Has the chair of the Benghazi select committee found an evidentiary string worth tugging, or is he just dropping a line in the water? Trey Gowdy has issued subpoenas for the e-mails of a number of aides to Hillary Clinton, both direct and indirect, in an apparent attempt to reconstruct the communications that took place outside of official government systems. Gowdy took a veiled shot at the Accountability Review Board in discussing the subpoenas and the e-mails they never bothered to find:

Congress has subpoenaed the emails of “close to a dozen” people who worked in the State Department for Hillary Clinton when she was secretary of state, the chairman of the U.S. House committee investigating the 2012 Benghazi attacks said on Thursday.

Representative Trey Gowdy, chairman of the Benghazi Select Committee, told Reuters these included aides to Clinton and perhaps “aides to aides.”

“We sent a subpoena to the State Department for emails from a number of individuals within the State Department, other than Secretary Clinton,” Gowdy, a Republican, said in a phone interview. …

Gowdy said the State Department had asked him not to disclose the names of people whose emails were sought. Gowdy has said that without the emails, no congressional committee investigating the Benghazi attack could claim to have issued a definitive report.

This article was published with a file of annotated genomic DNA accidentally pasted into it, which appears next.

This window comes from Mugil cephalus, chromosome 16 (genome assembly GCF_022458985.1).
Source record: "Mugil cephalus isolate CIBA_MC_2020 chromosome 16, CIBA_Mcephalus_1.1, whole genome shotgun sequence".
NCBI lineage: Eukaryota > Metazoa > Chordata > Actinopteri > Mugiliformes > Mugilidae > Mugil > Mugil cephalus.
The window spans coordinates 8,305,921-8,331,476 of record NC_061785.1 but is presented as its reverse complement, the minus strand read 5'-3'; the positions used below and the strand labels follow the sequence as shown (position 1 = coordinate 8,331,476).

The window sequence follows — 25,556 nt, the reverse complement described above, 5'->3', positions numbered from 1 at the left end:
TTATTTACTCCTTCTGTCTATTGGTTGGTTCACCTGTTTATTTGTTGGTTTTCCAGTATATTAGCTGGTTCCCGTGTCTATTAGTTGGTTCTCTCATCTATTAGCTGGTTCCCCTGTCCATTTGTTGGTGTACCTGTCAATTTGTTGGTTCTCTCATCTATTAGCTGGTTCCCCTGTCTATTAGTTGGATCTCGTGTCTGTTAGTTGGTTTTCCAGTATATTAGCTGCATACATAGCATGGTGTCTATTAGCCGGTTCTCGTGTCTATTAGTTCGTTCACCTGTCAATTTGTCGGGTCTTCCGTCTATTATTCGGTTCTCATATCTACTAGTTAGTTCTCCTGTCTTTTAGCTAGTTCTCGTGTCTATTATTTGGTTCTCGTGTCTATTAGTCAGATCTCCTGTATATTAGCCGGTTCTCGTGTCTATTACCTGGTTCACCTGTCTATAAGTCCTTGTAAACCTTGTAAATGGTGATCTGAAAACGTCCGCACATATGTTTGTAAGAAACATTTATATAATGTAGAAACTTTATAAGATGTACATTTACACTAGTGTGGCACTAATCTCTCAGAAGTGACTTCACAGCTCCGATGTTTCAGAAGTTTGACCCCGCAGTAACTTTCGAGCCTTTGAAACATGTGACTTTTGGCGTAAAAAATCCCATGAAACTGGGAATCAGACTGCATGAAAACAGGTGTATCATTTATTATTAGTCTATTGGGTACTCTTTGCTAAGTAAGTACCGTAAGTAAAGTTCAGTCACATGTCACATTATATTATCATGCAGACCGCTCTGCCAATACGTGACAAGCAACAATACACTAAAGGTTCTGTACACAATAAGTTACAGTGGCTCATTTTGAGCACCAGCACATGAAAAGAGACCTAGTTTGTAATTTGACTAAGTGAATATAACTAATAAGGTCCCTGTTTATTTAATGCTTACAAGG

That’s a point that has been overlooked in the skirmishes over Hillary Clinton’s private e-mail system. For two years, Hillary and her apologists claimed that the ARB had conducted a comprehensive review of the Benghazi attack, its prologue, and its aftermath, even after a House Oversight Committee investigation showed that the probe was “a charade” from the beginning. Thomas Pickering may claim that it was no whitewash, but he and his panel never bothered to look into the actions of State Department leadership, and apparently were completely unaware that Hillary didn’t use State Department e-mail at all. If one was to look into a massive failure at State, wouldn’t reviewing the communications pertaining to that failure be a key function of an investigation — especially since it involved a security waiver that only the Secretary was authorized to issue? That’s even more basic than getting the documents before the people involved in the scandal can sanitize the record, no?

CNN’s John King talks with Jackie Kucinich and Margaret Talev about how the e-mail scandal is playing in New Hampshire, a state Hillary won in 2008. Even her supporters are unhappy about the way in which Hillary has handled the controversy, although they’re still “cheering at every single word and laughing at all her jokes”:

Gowdy’s subpoenas sound like a return to investigative basics — attempting to reconstruct a communication chain after attempts to corrupt it. It might only work if Hillary and her aides were copying other State Department officials on their communications, as Hillary claimed last week, but she and her closest aides apparently used the clintonemail.com server for their own internal messaging. Without the server, Gowdy’s task will be incomplete — and without a full vote of the House, they won’t get the server. The lesson here is that allowing the investigative targets to set up their own probe, even with a fancy name like Accountability Review Board, acts only to provide a whitewash rather than actual transparency.